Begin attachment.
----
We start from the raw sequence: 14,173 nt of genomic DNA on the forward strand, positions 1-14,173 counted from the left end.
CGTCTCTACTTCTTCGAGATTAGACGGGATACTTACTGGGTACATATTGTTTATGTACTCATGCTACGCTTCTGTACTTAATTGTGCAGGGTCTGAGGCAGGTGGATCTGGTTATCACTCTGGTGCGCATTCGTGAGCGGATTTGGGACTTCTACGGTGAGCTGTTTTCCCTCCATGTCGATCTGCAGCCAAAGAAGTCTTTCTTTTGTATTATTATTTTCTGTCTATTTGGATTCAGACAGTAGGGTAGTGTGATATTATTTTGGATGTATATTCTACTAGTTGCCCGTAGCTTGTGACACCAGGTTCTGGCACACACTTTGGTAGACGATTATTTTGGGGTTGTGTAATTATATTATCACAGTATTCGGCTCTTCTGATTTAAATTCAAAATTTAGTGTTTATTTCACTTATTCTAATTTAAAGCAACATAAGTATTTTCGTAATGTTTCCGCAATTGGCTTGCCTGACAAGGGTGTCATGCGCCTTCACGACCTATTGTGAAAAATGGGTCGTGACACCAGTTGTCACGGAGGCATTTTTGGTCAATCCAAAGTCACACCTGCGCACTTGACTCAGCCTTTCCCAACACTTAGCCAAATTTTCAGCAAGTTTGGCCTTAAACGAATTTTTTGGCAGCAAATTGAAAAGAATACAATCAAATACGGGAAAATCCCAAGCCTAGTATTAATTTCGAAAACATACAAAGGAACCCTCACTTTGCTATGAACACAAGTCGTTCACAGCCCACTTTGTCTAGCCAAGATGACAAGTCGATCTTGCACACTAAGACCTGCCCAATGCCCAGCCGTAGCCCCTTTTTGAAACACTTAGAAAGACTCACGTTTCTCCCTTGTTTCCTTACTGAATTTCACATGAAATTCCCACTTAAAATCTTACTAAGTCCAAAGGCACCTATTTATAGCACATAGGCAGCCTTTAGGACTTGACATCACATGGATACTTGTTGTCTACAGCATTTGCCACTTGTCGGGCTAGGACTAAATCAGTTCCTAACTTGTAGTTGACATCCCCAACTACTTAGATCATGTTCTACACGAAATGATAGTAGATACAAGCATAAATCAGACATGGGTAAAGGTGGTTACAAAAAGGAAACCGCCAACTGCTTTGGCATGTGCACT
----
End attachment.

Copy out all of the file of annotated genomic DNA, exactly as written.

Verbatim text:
We start from the raw sequence: 14,173 nt of genomic DNA on the forward strand, positions 1-14,173 counted from the left end.
CGTCTCTACTTCTTCGAGATTAGACGGGATACTTACTGGGTACATATTGTTTATGTACTCATGCTACGCTTCTGTACTTAATTGTGCAGGGTCTGAGGCAGGTGGATCTGGTTATCACTCTGGTGCGCATTCGTGAGCGGATTTGGGACTTCTACGGTGAGCTGTTTTCCCTCCATGTCGATCTGCAGCCAAAGAAGTCTTTCTTTTGTATTATTATTTTCTGTCTATTTGGATTCAGACAGTAGGGTAGTGTGATATTATTTTGGATGTATATTCTACTAGTTGCCCGTAGCTTGTGACACCAGGTTCTGGCACACACTTTGGTAGACGATTATTTTGGGGTTGTGTAATTATATTATCACAGTATTCGGCTCTTCTGATTTAAATTCAAAATTTAGTGTTTATTTCACTTATTCTAATTTAAAGCAACATAAGTATTTTCGTAATGTTTCCGCAATTGGCTTGCCTGACAAGGGTGTCATGCGCCTTCACGACCTATTGTGAAAAATGGGTCGTGACACCAGTTGTCACGGAGGCATTTTTGGTCAATCCAAAGTCACACCTGCGCACTTGACTCAGCCTTTCCCAACACTTAGCCAAATTTTCAGCAAGTTTGGCCTTAAACGAATTTTTTGGCAGCAAATTGAAAAGAATACAATCAAATACGGGAAAATCCCAAGCCTAGTATTAATTTCGAAAACATACAAAGGAACCCTCACTTTGCTATGAACACAAGTCGTTCACAGCCCACTTTGTCTAGCCAAGATGACAAGTCGATCTTGCACACTAAGACCTGCCCAATGCCCAGCCGTAGCCCCTTTTTGAAACACTTAGAAAGACTCACGTTTCTCCCTTGTTTCCTTACTGAATTTCACATGAAATTCCCACTTAAAATCTTACTAAGTCCAAAGGCACCTATTTATAGCACATAGGCAGCCTTTAGGACTTGACATCACATGGATACTTGTTGTCTACAGCATTTGCCACTTGTCGGGCTAGGACTAAATCAGTTCCTAACTTGTAGTTGACATCCCCAACTACTTAGATCATGTTCTACACGAAATGATAGTAGATACAAGCATAAATCAGACATGGGTAAAGGTGGTTACAAAAAGGAAACCGCCAACTGCTTTGGCATGTGCACT